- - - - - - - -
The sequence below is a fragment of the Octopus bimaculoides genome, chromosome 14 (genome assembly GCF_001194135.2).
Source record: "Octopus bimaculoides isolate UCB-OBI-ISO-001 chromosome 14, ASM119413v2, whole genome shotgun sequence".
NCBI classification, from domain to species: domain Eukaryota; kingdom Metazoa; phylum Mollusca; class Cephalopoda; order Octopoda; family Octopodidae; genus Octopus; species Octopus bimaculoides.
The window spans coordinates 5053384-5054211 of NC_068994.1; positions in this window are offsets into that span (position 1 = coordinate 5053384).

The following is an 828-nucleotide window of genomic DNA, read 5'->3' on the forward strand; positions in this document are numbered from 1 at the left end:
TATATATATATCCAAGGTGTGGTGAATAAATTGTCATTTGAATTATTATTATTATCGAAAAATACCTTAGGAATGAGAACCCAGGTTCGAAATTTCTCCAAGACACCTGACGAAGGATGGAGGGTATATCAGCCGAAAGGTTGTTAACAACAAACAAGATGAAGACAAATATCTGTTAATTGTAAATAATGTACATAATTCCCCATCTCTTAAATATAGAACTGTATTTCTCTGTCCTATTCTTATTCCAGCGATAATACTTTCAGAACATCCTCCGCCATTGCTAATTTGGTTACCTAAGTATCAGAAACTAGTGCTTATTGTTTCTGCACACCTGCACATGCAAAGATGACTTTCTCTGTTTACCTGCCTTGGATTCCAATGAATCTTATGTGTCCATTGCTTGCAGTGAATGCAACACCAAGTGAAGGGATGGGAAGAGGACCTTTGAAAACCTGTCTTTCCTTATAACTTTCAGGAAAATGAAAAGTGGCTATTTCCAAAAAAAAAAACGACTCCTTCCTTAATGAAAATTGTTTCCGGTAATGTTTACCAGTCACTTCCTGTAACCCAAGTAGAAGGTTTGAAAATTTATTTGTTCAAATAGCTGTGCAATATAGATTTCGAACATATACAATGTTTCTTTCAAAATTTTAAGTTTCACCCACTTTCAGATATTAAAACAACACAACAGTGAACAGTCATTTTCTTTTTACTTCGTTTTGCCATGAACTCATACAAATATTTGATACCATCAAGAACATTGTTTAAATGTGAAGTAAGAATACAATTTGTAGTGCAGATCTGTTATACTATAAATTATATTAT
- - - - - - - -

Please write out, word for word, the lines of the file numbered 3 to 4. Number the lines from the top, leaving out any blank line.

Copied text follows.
NCBI classification, from domain to species: domain Eukaryota; kingdom Metazoa; phylum Mollusca; class Cephalopoda; order Octopoda; family Octopodidae; genus Octopus; species Octopus bimaculoides.
The window spans coordinates 5053384-5054211 of NC_068994.1; positions in this window are offsets into that span (position 1 = coordinate 5053384).